“I think that it’s premature in approving something that is currently in draft form,” said trustee Christy Gardner during the meeting. “That is being revised as we speak and until the total, complete document is finished I feel very uncomfortable approving a draft.”
A special citizen advisory committee is recommending the Vallejo City Unified School District board consider renaming Solano Middle School to the Solano Widenmann Leadership Academy.
The school board received information about the new name during its meeting Wednesday afternoon. Trustees appointed the special committee in April after the district moved Widenmann Elementary School to the middle school site for the start of the 2019-20 school year.
“By keeping a portion of both schools in the name, we can continue to acknowledge the history of our region, the different cultures that make up our schools, and the contributions of both individuals to our community,” wrote Victoria Grace, committee spokesperson, in a letter to the school board.
Without comment, the Vallejo City Unified School District approved several Measure S related items during Wednesday’s board meeting.
They approved a contract between the district and Miller Pacific Engineering for geotechnical evaluation for the Corbus Field resurfacing project, according to a staff report to the five-person school board.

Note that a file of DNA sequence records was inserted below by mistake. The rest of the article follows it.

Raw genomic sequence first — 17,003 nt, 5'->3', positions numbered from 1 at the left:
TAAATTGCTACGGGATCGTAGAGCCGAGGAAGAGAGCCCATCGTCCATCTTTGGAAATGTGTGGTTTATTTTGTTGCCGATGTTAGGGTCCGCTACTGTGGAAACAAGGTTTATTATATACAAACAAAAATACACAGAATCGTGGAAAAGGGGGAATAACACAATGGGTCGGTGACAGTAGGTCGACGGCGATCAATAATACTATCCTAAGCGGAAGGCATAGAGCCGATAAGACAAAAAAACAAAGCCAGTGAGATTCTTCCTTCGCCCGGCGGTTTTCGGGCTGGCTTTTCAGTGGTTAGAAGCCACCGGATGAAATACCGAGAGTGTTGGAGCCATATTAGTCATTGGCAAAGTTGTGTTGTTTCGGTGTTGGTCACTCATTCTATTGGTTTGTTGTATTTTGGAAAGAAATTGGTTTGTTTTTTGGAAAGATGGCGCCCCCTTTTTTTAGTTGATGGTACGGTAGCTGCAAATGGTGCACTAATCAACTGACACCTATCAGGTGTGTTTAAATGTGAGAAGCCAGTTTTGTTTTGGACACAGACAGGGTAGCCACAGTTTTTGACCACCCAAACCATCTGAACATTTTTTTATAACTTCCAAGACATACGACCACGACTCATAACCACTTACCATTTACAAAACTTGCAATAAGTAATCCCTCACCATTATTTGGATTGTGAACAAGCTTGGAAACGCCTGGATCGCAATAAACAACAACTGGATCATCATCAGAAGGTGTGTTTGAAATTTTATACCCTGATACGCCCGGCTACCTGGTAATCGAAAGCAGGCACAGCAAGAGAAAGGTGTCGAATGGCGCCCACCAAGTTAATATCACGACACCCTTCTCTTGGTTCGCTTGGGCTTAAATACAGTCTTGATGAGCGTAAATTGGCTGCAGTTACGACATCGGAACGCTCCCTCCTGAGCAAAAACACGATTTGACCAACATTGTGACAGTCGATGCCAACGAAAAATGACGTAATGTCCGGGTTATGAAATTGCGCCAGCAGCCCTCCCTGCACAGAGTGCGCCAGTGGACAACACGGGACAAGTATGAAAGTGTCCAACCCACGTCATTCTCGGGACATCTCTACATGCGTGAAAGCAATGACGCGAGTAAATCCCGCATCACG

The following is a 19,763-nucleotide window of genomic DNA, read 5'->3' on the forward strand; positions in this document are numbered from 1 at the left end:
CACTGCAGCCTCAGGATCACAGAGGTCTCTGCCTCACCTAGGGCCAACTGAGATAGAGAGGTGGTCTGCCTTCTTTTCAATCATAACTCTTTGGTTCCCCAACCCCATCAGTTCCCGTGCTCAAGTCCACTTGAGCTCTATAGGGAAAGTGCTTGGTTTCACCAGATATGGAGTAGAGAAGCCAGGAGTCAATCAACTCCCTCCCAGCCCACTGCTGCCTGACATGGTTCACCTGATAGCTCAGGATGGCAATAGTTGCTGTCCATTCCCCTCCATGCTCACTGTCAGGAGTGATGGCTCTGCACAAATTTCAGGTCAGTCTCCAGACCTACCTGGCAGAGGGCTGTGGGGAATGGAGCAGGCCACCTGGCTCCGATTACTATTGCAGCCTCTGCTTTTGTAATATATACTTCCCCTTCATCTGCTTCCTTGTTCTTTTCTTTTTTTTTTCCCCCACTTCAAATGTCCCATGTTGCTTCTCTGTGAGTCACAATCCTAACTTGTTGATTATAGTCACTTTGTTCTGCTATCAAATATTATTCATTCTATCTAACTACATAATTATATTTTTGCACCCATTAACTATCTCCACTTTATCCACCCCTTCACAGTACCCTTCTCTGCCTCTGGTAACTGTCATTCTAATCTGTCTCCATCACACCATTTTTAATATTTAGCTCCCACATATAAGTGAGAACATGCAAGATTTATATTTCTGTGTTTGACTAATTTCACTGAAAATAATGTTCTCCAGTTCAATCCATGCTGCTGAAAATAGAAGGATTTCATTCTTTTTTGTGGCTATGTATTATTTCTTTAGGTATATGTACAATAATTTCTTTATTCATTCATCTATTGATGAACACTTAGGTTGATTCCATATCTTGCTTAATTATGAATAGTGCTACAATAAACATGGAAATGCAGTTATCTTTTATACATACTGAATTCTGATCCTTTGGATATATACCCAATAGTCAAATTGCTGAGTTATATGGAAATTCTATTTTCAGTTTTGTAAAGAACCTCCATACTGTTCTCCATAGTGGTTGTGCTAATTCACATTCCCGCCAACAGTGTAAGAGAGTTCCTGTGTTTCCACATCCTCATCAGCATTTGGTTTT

The $14,500 contract includes a field drainage assessment, assistance with field design if needed and construction observation and testing, staff said.
The outcry by supporters of Vallejo music icon Merlin Chestnut and alumni of his Solano Middle School music program is simply a misunderstanding, said Dr. Adam Clark, Vallejo City Unified School District superintendent.
A letter to the Times-Herald signed by about 200 people “dismayed to hear about the district’s current proposal to eliminate the music director position and the music program at Solano-Windemann” is inaccurate and based on Chestnut’s belief his 28-year stint guiding the middle school was over, Clark said by phone Thursday.
In an initial proposed budget to slice $6 million from a $15 million deficit, the band director position was listed. After considerable board input, that position remained intact “weeks ago,” Clark said. An updated budget released last Friday lists a band director position and $71,200 be on the budget hit list, but that was for the current position at Hogan and doesn’t impact Chestnut.